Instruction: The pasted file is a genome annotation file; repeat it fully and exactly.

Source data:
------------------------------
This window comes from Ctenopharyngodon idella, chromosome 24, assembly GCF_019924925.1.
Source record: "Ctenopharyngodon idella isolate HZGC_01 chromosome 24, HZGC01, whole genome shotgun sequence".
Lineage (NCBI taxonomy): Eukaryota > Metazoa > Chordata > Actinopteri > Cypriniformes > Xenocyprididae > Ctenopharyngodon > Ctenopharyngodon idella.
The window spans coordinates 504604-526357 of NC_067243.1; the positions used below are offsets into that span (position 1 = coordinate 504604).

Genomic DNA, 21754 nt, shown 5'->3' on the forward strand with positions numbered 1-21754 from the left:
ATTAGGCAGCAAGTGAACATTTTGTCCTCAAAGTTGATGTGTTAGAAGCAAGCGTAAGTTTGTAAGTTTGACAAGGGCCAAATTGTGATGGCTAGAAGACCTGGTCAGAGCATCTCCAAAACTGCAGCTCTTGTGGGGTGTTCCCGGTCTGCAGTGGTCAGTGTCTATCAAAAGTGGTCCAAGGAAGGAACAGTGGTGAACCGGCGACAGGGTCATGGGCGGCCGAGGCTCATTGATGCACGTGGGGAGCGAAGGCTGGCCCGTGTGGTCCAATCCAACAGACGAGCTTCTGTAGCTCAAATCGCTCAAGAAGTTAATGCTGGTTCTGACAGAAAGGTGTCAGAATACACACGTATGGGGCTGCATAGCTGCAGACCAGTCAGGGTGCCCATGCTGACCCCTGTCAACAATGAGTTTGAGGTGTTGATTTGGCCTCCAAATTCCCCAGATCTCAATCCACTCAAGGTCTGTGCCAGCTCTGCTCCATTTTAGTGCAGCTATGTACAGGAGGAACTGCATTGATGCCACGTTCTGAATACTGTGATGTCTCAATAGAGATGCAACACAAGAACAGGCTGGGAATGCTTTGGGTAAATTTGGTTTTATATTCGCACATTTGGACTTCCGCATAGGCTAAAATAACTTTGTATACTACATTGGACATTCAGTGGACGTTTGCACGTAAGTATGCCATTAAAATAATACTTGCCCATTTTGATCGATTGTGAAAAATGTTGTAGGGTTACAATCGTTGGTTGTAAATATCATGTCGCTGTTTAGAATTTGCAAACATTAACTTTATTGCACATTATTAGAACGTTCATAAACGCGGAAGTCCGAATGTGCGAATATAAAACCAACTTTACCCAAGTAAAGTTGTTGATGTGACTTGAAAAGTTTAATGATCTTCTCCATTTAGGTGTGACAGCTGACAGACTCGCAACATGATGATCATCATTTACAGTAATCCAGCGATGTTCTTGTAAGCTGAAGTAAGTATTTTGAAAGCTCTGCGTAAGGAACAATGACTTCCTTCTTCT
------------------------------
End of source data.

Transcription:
This window comes from Ctenopharyngodon idella, chromosome 24, assembly GCF_019924925.1.
Source record: "Ctenopharyngodon idella isolate HZGC_01 chromosome 24, HZGC01, whole genome shotgun sequence".
Lineage (NCBI taxonomy): Eukaryota > Metazoa > Chordata > Actinopteri > Cypriniformes > Xenocyprididae > Ctenopharyngodon > Ctenopharyngodon idella.
The window spans coordinates 504604-526357 of NC_067243.1; the positions used below are offsets into that span (position 1 = coordinate 504604).

Genomic DNA, 21754 nt, shown 5'->3' on the forward strand with positions numbered 1-21754 from the left:
ATTAGGCAGCAAGTGAACATTTTGTCCTCAAAGTTGATGTGTTAGAAGCAAGCGTAAGTTTGTAAGTTTGACAAGGGCCAAATTGTGATGGCTAGAAGACCTGGTCAGAGCATCTCCAAAACTGCAGCTCTTGTGGGGTGTTCCCGGTCTGCAGTGGTCAGTGTCTATCAAAAGTGGTCCAAGGAAGGAACAGTGGTGAACCGGCGACAGGGTCATGGGCGGCCGAGGCTCATTGATGCACGTGGGGAGCGAAGGCTGGCCCGTGTGGTCCAATCCAACAGACGAGCTTCTGTAGCTCAAATCGCTCAAGAAGTTAATGCTGGTTCTGACAGAAAGGTGTCAGAATACACACGTATGGGGCTGCATAGCTGCAGACCAGTCAGGGTGCCCATGCTGACCCCTGTCAACAATGAGTTTGAGGTGTTGATTTGGCCTCCAAATTCCCCAGATCTCAATCCACTCAAGGTCTGTGCCAGCTCTGCTCCATTTTAGTGCAGCTATGTACAGGAGGAACTGCATTGATGCCACGTTCTGAATACTGTGATGTCTCAATAGAGATGCAACACAAGAACAGGCTGGGAATGCTTTGGGTAAATTTGGTTTTATATTCGCACATTTGGACTTCCGCATAGGCTAAAATAACTTTGTATACTACATTGGACATTCAGTGGACGTTTGCACGTAAGTATGCCATTAAAATAATACTTGCCCATTTTGATCGATTGTGAAAAATGTTGTAGGGTTACAATCGTTGGTTGTAAATATCATGTCGCTGTTTAGAATTTGCAAACATTAACTTTATTGCACATTATTAGAACGTTCATAAACGCGGAAGTCCGAATGTGCGAATATAAAACCAACTTTACCCAAGTAAAGTTGTTGATGTGACTTGAAAAGTTTAATGATCTTCTCCATTTAGGTGTGACAGCTGACAGACTCGCAACATGATGATCATCATTTACAGTAATCCAGCGATGTTCTTGTAAGCTGAAGTAAGTATTTTGAAAGCTCTGCGTAAGGAACAATGACTTCCTTCTTCT